Hikers will appreciate the variety of trails, waterfalls, rivers, streams and limestone caves in the island’s northern mountain range as well as the wetlands of Central Trinidad and wildlife-rich southern mountain range – both of which are great for exploring.
With tropical savannah, rainforest, woodlands and mangrove swamp, Trinidad is a paradise for lovers of diverse bird life. More than 430 bird species, from the elusive Speckled Tanager to the spectacular Scarlet Ibis, can be spotted on the island.
From March-August, the beaches along Trinidad's northeast coast are transformed as hundreds of marine turtles clamber to nest each night. Five species of turtle nest in Trinidad - Leatherback, Loggerhead, Green, Hawksbill and Olive Ridley. The leatherback turtle is the most visually dramatic of the turtles that nest in Trinidad, with adults varying in size from 600 to 2,000 pounds.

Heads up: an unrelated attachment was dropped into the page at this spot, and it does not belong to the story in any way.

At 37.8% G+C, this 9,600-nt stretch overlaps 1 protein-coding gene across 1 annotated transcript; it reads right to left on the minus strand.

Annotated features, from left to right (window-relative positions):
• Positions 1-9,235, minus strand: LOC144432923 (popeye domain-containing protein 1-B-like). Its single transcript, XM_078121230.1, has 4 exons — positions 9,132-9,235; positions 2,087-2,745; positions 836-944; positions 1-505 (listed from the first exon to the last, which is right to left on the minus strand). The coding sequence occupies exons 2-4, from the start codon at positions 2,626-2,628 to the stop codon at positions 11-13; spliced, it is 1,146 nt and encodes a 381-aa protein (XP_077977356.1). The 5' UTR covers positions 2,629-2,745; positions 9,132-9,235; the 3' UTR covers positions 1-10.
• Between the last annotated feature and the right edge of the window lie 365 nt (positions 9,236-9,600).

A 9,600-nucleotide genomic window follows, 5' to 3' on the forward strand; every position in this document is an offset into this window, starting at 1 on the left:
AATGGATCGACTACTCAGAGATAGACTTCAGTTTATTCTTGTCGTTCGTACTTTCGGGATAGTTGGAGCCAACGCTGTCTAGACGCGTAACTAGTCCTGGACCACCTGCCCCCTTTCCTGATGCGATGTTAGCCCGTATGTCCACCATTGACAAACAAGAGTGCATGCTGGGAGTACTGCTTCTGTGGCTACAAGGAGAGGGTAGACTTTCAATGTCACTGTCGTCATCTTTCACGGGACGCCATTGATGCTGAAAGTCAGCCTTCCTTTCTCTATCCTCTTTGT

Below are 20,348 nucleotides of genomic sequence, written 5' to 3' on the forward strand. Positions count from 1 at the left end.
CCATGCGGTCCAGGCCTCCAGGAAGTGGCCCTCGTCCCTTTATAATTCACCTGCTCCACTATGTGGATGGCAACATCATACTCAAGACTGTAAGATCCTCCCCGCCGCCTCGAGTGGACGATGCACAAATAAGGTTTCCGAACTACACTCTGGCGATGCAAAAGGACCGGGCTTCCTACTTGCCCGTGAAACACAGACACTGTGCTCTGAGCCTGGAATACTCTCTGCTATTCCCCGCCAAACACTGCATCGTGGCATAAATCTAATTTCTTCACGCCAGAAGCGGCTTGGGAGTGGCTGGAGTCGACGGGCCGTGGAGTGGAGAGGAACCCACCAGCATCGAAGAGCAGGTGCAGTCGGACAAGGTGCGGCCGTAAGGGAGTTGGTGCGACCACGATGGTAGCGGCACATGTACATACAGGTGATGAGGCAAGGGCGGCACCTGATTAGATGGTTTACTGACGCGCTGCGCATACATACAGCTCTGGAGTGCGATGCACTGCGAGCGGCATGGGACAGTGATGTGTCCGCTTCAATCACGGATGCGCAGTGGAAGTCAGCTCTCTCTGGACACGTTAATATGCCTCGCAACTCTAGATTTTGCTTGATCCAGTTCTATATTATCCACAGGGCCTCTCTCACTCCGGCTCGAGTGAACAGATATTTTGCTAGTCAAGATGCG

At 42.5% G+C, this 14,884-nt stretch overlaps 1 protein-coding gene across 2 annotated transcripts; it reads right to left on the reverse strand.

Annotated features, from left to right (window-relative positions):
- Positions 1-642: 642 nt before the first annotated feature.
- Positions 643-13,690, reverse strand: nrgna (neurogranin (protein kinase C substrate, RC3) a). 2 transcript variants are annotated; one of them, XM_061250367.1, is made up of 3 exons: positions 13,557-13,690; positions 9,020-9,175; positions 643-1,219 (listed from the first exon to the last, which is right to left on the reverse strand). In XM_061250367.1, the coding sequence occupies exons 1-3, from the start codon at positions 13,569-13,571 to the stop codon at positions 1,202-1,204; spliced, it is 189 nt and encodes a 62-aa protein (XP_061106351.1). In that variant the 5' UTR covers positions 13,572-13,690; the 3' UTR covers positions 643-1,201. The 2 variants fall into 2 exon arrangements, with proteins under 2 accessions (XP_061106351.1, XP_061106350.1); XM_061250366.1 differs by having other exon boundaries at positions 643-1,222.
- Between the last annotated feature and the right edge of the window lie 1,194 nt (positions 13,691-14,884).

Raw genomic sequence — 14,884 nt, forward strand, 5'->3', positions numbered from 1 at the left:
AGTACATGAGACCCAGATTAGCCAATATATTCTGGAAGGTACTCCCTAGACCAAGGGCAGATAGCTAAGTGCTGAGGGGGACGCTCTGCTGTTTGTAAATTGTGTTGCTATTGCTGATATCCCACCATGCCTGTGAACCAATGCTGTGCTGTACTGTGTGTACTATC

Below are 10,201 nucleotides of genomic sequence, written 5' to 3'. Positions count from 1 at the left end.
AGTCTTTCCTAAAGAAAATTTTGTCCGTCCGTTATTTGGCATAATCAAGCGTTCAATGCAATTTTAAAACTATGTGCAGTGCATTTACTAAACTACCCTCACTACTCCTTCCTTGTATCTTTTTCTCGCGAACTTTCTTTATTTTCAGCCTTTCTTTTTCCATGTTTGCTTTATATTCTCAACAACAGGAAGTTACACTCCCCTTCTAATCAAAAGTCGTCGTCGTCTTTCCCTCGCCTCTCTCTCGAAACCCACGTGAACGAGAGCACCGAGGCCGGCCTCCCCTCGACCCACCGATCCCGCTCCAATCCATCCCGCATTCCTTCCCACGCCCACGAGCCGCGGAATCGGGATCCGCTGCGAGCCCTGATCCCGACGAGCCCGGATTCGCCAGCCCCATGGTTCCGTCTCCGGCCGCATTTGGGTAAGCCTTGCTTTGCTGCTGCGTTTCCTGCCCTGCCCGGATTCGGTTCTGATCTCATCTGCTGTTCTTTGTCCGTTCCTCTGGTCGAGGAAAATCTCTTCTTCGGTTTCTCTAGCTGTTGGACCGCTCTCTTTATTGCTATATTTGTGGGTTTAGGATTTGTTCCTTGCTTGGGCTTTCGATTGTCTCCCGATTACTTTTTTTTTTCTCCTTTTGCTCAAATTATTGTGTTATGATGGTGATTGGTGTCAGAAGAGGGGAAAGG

Every cyclist can find an ideal path for biking in Trinidad. With terrain ranging from flat land to rolling inclines and hillsides, the island’s network of old oilfield roads and hiking paths provide a range of surfaces and environments for cycling. Country roads with little traffic are perfect for those who prefer a paved surface. Natural vistas and undulating land will inspire the cross-country rider. And mountain bikers can find forest trails with fallen logs, bamboo and streams to provide a challenge.
Enjoy a relaxing kayaking experience in Trinidad – perfect for those who do not want to contend with large waves, ocean swells and unpredictable sea currents. Chaguaramas on the western peninsula and Godineau River in south Trinidad are popular kayaking sites.
Explore the fascinating cave systems of Trinidad. In the Northern Mountain Range lies the Aripo Caves, Trinidad's largest accessible cave system and home to a colony of nocturnal oilbirds. In Central Trinidad, the Tamana Caves, a complex boasting a wide 30-foot entrance and 11 species of bats, and the Cumaca Caves provides exciting opportunities for hikers. Off the western peninsula, on the island of Gaspar Grande, a network of underground caverns called the Gasparee Caves provide a wealth of geological formations including stalactites, flow stones and fringed curtains.